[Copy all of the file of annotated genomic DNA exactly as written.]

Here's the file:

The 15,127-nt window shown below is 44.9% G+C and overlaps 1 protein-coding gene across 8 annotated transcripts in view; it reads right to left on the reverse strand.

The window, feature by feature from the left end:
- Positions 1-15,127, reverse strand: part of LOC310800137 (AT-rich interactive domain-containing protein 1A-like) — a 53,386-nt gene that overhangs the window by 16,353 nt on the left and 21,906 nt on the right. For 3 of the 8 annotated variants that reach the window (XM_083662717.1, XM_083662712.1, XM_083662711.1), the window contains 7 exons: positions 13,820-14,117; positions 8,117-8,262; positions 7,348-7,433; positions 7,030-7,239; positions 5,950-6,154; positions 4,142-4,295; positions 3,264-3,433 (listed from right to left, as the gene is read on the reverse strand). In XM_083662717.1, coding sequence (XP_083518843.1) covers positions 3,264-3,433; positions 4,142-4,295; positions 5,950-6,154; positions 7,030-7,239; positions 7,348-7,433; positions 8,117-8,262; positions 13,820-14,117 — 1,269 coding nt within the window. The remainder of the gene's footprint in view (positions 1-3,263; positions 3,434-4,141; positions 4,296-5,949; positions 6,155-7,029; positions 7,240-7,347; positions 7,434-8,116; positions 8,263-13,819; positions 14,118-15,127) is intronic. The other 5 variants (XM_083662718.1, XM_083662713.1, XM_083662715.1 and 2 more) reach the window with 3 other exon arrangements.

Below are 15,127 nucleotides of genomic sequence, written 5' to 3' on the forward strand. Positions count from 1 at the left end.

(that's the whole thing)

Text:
The 15,127-nt window shown below is 44.9% G+C and overlaps 1 protein-coding gene across 8 annotated transcripts in view; it reads right to left on the reverse strand.

The window, feature by feature from the left end:
- Positions 1-15,127, reverse strand: part of LOC310800137 (AT-rich interactive domain-containing protein 1A-like) — a 53,386-nt gene that overhangs the window by 16,353 nt on the left and 21,906 nt on the right. For 3 of the 8 annotated variants that reach the window (XM_083662717.1, XM_083662712.1, XM_083662711.1), the window contains 7 exons: positions 13,820-14,117; positions 8,117-8,262; positions 7,348-7,433; positions 7,030-7,239; positions 5,950-6,154; positions 4,142-4,295; positions 3,264-3,433 (listed from right to left, as the gene is read on the reverse strand). In XM_083662717.1, coding sequence (XP_083518843.1) covers positions 3,264-3,433; positions 4,142-4,295; positions 5,950-6,154; positions 7,030-7,239; positions 7,348-7,433; positions 8,117-8,262; positions 13,820-14,117 — 1,269 coding nt within the window. The remainder of the gene's footprint in view (positions 1-3,263; positions 3,434-4,141; positions 4,296-5,949; positions 6,155-7,029; positions 7,240-7,347; positions 7,434-8,116; positions 8,263-13,819; positions 14,118-15,127) is intronic. The other 5 variants (XM_083662718.1, XM_083662713.1, XM_083662715.1 and 2 more) reach the window with 3 other exon arrangements.

Below are 15,127 nucleotides of genomic sequence, written 5' to 3' on the forward strand. Positions count from 1 at the left end.